New report shatters economic myths behind labour reforms.
s (April17) IMF labour market advice, as part of the Troika, undermines democracy and risks economic dictatorship across Europe and beyond warned the International Trade Union Confederation (ITUC), and will create more divisions and social unrest, without producing any economic benefits.
The ITUC Frontlines 2013 report, “ Ideology without economic evidence: IMF attacks on collective bargaining” is released on the eve of the IMF Spring meetings as extreme levels of unemployment and rising inequality continue to dominate the global economy.
Sharan Burrow, ITUC General Secretary said the new report provides empirical evidence demonstrating there is no sound economic case for attacking workers’ rights, with its devastating impact on families, communities and economies.
“The global economy is no more secure today than it was five years ago. International institutions are failing to regulate greed and prevent the next banking crisis.
“Wealth distribution tools such as collective bargaining are being stripped away. While the evidence shows countries with strong unions, high collective bargaining coverage and synchronised collective bargaining systems have distinct economic advantages.
“Implementing labour market reforms and weakening protective labour market institutions at a time when the demand for labour is greatly depressed and there is already plenty of unemployment, will only condemn many more workers to join the ranks of the unemployed,” said Ms Burrow.
Speaking on a panel with IMF Managing Director Christine Lagarde, Ms Burrow will warn that austerity is only adding to inequality.
“Countries with strong collective bargaining systems have performed better in terms of unemployment as they produce a wage distribution that is more compatible with social cohesion and stable economic growth.”
According to the OECD the earnings of the richest 10% of employees have taken off rapidly, relative to the poorest 10% in most cases, adding to the long-term trend of rising income inequality.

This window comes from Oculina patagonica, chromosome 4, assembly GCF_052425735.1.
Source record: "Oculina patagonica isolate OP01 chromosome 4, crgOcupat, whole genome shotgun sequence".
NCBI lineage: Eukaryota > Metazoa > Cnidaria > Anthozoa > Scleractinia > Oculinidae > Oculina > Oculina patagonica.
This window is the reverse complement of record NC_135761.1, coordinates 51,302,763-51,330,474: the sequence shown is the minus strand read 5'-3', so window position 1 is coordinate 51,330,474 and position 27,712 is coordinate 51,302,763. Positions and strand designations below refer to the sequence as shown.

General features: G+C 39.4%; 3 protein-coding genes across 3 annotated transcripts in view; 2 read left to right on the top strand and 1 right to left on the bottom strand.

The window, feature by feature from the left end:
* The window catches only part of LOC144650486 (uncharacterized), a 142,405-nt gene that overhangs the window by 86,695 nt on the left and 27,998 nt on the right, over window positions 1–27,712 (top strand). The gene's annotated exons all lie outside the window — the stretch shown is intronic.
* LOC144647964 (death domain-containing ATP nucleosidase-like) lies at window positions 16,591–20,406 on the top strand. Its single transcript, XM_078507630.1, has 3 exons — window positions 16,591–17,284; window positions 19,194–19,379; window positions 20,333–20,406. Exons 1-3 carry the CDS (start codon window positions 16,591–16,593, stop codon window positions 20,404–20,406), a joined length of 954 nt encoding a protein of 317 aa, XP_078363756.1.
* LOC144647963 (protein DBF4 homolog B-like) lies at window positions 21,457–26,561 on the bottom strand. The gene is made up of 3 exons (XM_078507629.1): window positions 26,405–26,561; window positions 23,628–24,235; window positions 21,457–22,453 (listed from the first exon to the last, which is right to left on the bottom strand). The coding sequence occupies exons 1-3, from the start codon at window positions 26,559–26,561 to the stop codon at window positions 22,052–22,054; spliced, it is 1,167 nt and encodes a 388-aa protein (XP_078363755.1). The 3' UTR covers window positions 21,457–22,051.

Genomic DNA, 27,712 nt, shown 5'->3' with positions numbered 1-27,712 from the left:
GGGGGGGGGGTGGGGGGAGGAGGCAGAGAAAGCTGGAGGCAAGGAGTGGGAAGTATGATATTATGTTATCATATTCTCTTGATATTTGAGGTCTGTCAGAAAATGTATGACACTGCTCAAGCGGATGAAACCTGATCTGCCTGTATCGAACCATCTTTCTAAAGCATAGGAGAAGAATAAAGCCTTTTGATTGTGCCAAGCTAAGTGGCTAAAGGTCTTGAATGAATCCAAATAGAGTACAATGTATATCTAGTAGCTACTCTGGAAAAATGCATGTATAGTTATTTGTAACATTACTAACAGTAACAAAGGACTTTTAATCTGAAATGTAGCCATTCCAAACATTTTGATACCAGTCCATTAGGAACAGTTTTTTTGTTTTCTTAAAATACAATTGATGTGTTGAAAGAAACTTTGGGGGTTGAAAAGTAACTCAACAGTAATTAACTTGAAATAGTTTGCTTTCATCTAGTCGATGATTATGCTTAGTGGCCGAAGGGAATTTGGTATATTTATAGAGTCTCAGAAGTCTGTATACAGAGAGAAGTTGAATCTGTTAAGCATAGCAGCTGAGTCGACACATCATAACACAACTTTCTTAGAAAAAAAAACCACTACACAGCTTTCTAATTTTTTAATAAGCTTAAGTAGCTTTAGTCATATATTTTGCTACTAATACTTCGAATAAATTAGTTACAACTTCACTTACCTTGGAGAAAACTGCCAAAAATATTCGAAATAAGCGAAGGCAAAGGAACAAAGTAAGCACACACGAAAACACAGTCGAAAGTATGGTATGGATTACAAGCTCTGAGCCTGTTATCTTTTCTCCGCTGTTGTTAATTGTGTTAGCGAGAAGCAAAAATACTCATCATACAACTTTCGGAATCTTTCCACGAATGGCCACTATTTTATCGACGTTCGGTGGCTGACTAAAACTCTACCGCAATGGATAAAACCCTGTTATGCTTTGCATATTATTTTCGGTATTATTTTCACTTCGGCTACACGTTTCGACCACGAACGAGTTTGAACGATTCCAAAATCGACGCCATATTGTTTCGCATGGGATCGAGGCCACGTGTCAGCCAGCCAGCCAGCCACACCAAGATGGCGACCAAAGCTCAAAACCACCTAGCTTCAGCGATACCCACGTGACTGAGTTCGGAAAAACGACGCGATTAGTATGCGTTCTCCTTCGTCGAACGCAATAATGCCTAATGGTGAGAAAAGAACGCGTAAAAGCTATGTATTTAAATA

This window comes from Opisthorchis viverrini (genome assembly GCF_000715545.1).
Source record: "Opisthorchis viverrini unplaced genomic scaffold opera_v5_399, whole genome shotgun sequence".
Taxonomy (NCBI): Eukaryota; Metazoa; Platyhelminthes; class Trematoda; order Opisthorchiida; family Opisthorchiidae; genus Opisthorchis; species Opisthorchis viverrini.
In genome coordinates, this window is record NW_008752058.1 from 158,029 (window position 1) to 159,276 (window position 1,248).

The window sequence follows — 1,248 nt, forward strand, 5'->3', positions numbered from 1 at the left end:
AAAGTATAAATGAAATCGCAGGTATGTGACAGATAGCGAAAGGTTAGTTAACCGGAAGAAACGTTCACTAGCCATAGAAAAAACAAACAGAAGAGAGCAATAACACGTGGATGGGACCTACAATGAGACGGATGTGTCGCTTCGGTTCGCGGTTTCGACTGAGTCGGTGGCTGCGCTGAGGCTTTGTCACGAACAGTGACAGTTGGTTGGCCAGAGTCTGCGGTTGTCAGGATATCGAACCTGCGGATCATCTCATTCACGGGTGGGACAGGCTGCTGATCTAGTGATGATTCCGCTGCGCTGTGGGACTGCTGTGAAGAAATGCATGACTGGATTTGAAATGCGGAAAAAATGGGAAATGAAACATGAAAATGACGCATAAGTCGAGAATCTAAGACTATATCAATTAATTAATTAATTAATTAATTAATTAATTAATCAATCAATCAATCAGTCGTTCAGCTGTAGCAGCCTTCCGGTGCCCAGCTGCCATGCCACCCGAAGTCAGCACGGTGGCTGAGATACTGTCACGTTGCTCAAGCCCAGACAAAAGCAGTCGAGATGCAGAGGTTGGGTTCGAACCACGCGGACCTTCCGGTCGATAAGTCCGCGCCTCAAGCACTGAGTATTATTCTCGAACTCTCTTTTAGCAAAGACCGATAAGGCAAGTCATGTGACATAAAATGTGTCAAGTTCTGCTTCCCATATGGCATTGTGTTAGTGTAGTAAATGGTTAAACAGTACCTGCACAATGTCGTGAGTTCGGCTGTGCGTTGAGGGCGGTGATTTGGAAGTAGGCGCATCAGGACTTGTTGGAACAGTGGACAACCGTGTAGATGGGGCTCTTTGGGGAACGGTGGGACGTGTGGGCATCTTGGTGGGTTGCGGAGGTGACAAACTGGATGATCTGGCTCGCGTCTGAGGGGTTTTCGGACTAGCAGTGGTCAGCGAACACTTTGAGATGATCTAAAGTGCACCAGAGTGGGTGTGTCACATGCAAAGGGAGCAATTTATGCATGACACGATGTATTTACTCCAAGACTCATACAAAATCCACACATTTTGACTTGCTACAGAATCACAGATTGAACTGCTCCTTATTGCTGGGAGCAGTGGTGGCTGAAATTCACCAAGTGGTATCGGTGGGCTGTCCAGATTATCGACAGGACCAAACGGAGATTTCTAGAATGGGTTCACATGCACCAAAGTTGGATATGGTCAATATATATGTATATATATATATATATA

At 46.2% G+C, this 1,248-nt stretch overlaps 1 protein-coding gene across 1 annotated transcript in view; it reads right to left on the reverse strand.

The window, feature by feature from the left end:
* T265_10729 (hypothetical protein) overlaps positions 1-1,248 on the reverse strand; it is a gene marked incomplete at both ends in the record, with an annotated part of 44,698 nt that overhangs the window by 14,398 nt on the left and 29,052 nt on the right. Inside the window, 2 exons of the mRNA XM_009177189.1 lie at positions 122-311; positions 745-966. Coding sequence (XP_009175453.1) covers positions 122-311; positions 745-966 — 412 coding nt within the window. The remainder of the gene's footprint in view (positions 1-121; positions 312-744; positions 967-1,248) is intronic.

New data for the United States, shows that the share of after-tax household income for the top 1% more than doubled, from nearly 8% in 1979 to 17% in 2007. Over the same period, the share of the bottom 20% of the population fell from 7% to 5%.
Using IMF data, analysis from Columbia University’s Initiative for Policy Dialogue and the South Centre of austerity measures around the world found that 119 out of 181 countries will engage in fiscal contraction in 2013. The number is projected to increase at least until 2016, and with it inequality.
The ITUC is calling for a new reform agenda based on economic evidence.
“Trust has been destroyed by austerity and draconian labour reforms. To rebuild trust, attacks on collective bargaining and workers’ rights must stop.”
“Paying workers more in countries which have consistently recorded a surplus in their current account, and ensuring their rights are fully respected would help stimulate global demand and help rebalance the global economy,” said Sharan Burrow.
Michael Sommer, President of the DGB Germany and the ITUC said, “The people in Germany who keep the country running and generate it’s wealth deserve to get their fair share.”
The ITUC report concludes that sustainable growth, decent jobs for all, economic efficiency and greater equity are common ambitions which require comprehensive collective bargaining systems and strong labour market institutions in all countries.
John Evans , ITUC Chief Economist, said “Increasing economic equality and tackling vested interests are key policies to follow the great recession, just as they were after the great depression and WWII,”
Read the The ITUC Frontlines 2013 report: http://www.ituc-csi.org/ituc-frontline-report-2013
Read the ITUC Frontlines report Summary: http://www.ituc-csi.org/ituc-frontline-report-2013
The report and the Summary will be available in French, Spanish and German from the end of April.
The global report reviews collective bargaining rights in Australia, New Zealand, the US and European-wide countries including the Nordic countries, and with country chapters on Romania, Greece, Spain and Portugal.
The ITUC (International Trade Union Confederation) represents 175 million workers in 308 affiliated national organisations from 153 countries and territories, including the AFL-CIO